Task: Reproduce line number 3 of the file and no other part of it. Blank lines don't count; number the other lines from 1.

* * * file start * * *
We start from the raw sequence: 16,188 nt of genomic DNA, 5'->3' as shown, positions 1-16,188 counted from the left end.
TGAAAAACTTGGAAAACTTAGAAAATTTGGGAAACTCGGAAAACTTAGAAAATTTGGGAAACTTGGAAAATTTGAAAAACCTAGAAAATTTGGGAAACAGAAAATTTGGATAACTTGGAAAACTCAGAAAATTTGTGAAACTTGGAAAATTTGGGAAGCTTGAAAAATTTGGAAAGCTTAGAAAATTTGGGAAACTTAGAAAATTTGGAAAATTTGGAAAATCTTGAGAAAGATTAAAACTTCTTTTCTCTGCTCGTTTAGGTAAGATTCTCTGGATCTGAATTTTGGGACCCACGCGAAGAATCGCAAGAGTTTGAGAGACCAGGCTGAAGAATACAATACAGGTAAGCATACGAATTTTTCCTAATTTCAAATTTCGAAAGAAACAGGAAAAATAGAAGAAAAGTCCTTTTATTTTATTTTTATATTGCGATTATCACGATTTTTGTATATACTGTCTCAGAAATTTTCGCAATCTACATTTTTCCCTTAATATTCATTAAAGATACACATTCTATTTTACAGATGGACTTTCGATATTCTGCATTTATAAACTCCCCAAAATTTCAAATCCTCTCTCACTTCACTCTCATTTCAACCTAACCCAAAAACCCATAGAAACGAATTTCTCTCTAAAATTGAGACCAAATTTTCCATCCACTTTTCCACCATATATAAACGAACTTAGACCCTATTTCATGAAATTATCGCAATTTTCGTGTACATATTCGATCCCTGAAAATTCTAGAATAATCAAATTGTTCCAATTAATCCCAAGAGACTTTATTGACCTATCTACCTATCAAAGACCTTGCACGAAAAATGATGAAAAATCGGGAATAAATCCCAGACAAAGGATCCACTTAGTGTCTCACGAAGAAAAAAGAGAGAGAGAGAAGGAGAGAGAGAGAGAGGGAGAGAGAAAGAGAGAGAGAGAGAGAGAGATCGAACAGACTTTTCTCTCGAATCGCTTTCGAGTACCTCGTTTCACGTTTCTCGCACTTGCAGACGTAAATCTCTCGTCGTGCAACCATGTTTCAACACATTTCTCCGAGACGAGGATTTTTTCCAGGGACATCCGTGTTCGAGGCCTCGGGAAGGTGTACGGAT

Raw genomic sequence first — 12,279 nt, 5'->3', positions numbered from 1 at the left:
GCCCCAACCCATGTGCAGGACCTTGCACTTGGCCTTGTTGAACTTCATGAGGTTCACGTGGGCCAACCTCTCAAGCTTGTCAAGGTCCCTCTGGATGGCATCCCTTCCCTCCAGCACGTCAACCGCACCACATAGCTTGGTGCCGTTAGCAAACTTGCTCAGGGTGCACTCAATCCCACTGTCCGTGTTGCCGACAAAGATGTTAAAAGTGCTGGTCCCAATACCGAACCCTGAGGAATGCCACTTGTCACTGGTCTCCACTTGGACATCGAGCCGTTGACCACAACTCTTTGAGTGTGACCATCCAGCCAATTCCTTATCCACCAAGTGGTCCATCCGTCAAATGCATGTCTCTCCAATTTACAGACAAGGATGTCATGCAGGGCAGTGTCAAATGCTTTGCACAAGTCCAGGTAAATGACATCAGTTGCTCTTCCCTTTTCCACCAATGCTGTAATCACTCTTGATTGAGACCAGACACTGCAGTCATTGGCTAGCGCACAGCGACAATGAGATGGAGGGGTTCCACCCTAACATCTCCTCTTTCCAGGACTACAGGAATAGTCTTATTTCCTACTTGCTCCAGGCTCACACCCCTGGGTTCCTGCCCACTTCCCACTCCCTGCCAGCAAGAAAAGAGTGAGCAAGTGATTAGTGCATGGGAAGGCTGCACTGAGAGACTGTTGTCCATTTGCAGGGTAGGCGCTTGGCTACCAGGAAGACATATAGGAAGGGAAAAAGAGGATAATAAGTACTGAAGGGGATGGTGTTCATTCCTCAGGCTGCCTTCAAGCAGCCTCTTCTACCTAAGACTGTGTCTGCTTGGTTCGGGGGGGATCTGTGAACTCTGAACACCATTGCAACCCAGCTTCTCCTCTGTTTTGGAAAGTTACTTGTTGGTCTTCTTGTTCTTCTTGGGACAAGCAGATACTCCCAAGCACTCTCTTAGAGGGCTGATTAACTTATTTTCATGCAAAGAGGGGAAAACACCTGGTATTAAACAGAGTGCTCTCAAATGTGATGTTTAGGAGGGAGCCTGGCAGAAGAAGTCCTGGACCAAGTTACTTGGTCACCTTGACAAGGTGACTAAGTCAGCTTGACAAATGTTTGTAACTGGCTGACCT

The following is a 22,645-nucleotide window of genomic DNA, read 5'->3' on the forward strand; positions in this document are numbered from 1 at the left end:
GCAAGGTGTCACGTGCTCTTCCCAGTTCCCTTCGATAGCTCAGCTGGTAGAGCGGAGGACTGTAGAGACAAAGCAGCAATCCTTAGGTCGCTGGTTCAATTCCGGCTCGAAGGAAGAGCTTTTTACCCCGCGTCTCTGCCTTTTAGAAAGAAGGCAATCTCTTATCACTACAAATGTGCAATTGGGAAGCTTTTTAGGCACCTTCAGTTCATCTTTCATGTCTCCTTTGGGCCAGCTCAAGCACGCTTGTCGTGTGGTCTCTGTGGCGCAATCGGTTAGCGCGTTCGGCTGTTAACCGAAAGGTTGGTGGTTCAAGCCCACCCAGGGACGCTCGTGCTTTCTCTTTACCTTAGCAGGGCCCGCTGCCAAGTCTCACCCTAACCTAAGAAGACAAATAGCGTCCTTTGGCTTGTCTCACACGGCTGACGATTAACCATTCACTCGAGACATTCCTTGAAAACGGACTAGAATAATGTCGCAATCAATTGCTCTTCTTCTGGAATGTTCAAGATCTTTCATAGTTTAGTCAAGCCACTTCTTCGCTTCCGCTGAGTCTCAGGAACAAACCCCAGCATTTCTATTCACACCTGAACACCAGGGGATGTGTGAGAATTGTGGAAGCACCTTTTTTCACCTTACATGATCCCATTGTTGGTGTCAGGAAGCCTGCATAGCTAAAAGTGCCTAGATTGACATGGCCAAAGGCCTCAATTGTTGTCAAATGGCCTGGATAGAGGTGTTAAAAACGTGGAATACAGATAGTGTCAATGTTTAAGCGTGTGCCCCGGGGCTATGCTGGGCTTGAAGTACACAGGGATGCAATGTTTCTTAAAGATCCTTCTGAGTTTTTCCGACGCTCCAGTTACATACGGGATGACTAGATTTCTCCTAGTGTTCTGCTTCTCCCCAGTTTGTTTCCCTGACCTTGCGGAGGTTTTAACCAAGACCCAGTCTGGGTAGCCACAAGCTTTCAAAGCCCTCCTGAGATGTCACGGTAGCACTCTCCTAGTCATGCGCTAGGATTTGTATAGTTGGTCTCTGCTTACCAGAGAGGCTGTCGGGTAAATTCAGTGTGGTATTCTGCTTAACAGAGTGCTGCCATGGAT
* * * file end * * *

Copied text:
Raw genomic sequence first — 12,279 nt, 5'->3', positions numbered from 1 at the left: